Descent and yet more descent! All of it steep! Very wearing on the knees!
Finally we hit the valley bottom and walk through the farm back towards Newlands Church. The lady that used to do teas and cake has moved into the village, so we will stop at the pub on the way back instead.
We complete our circuit arriving back at the church. On the left is the former school building which is now the parish room. The church dates from the 16th century.
We stopped at the Swinside Inn. The large outside seating area has great views. That is Causey Pike on the left. With Barrow on the right.
They have lots of chickens and ducks. This duck was a lovely colour.
With a last look at the view we headed back to Keswick.
John went on to Workington to pick up his new camera....a Canon Ixus like mine, but a newer model with a better zoom, GPS and WiFi.......I'm not remotely jealous......until he tells me it's purple! I console myself by photographing a few more Keswick 'go herdwick' sheep. In Booths I find 'Mrs. Heelis', designed by Jo McGrath.
At King Kong Climbing Centre is 'Yoko 'Ewe'no', designed by Rowan Pickles. John Lennon is painted on this side and Yoko on the other.
At the Moot Hall is 'Woolplan', designed by Sarah Taylor. On the second floor of the Moot Hall was a photographic exhibition by Steve Blake. His photos were superb! Well worth a visit!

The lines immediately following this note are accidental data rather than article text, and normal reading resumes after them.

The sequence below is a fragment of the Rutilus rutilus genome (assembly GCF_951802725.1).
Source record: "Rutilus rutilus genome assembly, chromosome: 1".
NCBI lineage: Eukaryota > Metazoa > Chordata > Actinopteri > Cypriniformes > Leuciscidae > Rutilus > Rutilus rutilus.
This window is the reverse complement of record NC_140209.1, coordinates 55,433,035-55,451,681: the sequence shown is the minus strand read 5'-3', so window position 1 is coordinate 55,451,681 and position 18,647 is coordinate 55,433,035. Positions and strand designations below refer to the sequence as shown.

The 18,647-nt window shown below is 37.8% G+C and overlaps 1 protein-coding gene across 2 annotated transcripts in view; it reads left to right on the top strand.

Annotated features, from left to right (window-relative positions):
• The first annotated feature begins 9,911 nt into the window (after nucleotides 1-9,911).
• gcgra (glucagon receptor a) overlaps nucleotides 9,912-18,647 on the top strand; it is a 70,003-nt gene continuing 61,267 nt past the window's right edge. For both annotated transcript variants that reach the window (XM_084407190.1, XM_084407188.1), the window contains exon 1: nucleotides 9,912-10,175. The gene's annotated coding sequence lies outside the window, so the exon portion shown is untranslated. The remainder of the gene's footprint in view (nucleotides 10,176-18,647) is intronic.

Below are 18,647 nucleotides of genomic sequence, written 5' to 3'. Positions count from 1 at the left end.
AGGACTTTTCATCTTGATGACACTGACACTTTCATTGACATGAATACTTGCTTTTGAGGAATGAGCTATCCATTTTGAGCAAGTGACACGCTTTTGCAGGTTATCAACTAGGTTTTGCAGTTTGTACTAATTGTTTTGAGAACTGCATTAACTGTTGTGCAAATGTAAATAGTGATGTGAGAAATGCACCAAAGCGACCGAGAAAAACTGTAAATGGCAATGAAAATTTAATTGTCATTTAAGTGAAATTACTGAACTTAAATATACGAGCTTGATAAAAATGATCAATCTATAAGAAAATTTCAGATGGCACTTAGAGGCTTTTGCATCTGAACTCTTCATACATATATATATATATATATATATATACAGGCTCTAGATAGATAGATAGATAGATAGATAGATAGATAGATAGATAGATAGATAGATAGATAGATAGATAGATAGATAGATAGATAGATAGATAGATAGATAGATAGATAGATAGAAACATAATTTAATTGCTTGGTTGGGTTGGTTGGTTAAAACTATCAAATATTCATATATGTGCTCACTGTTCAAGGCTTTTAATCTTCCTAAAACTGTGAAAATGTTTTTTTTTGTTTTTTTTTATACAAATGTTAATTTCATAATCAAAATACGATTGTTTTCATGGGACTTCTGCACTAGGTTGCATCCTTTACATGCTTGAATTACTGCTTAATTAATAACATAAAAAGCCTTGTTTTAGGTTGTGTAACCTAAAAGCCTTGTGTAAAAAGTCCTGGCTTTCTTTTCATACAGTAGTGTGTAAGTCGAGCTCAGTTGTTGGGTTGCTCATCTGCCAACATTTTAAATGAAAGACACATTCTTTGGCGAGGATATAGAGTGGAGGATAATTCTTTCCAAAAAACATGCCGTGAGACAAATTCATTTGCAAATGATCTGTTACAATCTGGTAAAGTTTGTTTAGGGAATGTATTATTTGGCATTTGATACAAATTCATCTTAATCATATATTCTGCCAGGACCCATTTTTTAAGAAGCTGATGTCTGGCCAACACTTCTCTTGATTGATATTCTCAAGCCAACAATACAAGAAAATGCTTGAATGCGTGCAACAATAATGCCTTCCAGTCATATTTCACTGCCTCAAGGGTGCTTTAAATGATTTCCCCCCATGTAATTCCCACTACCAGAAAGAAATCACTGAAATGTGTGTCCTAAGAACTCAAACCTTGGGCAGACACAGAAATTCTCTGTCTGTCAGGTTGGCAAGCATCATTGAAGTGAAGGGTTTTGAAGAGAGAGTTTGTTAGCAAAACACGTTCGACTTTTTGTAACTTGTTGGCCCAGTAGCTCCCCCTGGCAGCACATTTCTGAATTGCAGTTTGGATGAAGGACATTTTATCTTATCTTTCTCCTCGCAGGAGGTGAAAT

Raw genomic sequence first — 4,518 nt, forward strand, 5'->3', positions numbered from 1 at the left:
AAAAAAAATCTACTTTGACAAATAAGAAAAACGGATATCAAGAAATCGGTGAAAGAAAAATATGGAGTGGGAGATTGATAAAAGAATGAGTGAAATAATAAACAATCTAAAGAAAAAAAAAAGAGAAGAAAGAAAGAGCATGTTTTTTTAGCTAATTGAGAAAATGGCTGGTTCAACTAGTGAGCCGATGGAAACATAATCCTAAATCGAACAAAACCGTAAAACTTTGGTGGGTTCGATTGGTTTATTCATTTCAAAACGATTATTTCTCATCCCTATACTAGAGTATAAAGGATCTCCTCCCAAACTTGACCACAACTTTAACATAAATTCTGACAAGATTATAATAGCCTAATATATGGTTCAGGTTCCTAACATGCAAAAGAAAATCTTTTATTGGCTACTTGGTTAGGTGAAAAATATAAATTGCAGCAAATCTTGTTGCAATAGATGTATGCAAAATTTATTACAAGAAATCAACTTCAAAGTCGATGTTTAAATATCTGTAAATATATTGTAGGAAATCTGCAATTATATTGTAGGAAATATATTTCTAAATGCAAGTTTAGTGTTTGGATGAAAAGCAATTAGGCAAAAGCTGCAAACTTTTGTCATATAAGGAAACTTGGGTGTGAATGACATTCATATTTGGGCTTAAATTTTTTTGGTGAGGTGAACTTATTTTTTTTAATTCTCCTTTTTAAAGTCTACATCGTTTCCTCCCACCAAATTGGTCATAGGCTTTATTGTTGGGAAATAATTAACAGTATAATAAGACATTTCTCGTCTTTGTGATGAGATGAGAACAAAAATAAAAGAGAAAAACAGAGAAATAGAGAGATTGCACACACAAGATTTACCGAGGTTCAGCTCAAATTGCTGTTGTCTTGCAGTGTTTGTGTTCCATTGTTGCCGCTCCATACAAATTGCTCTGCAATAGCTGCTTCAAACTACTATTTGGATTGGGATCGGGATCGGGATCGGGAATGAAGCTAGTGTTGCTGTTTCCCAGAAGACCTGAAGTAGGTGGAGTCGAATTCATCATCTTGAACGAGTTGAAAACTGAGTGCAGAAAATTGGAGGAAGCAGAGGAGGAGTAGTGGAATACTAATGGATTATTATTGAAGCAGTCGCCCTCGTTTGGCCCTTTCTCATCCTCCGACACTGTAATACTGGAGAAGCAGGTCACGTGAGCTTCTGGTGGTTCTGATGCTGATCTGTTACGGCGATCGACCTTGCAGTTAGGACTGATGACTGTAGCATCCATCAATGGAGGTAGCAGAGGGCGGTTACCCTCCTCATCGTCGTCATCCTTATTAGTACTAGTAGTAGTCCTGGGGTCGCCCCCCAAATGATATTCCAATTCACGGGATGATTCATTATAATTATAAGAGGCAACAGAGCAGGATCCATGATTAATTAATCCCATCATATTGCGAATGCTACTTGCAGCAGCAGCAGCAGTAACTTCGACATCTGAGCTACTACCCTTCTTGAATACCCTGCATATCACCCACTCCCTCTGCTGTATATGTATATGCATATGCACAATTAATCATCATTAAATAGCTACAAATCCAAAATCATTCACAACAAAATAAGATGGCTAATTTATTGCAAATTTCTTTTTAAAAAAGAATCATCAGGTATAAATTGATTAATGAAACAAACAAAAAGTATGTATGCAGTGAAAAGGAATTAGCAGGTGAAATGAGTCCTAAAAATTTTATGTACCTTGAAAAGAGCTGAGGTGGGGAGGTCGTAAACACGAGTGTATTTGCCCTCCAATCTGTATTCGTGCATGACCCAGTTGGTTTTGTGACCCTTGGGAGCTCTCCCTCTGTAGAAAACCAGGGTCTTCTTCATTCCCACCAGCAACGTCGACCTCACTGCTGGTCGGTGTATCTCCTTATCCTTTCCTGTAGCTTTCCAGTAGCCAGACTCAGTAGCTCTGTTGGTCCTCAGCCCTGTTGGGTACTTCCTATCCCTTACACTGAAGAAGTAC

At Treeby and Bolton Gallery is '100 Years and Counting, designed by Rachy McKenzie. The ewe contains a complete historical listing of farmers and their Herdwick flocks from 1916.
A lamb! There is also a lamb trail for small children to follow....and some big adults too! I have my lamb sticker book.....but for appearances sake I left it in the car! This lamb is called 'A Chip off the Old Block' and features the names of the 116 current Herdwick flocks in Cumbria.
I stop at George Fisher's cafe for some carrot and leek soup and a coffee. In the window is 'Fell Top Georgy The 59th', designed by Christine Hurford, which bears maps of Skiddaw and Blencathra.
At Sean McMahon's shop, 'Love The Lakes' is 'Lamb Bells', designed by Sam Martin.
'Drawn Ewe' at the Cumberland Pencil Company.
'Springer of Hilltop' designed by Rosalind Pollock at Peter Rabbit & Friends.
It is now getting towards 6pm and many places are now closed, so I take a walk down to Derwent Water stopping at the Theatre by the Lake to see 'Harrison', designed by Mary Ann Rogers. 'Dial M For Murder' is the play currently being performed. I remember the film....or at least the bit where Ray Milland strangles some woman on the telephone, or was it the other guy? Maybe I should go see it.....must be over 40 years since I've seen the film.
Derwent Water jetty. I still have a few Herdwicks to see, but I need to make my way back to my car. I have a date with St. Mary's bells in Ulverston at 7pm.
After bell ringing I finally head for home. There is a beautiful sunset tonight. View from Earnse Bay Beach on Walney Island, over to Blackcombe. I have been away from home for 14 hours, my three cats were not amused. They stare at their empty food bowls. If they could put their paws on their hips, tut, and shout "What time do you call this?" I'm sure they would have!
The walk was seven miles and took under six hours. Another excellent day!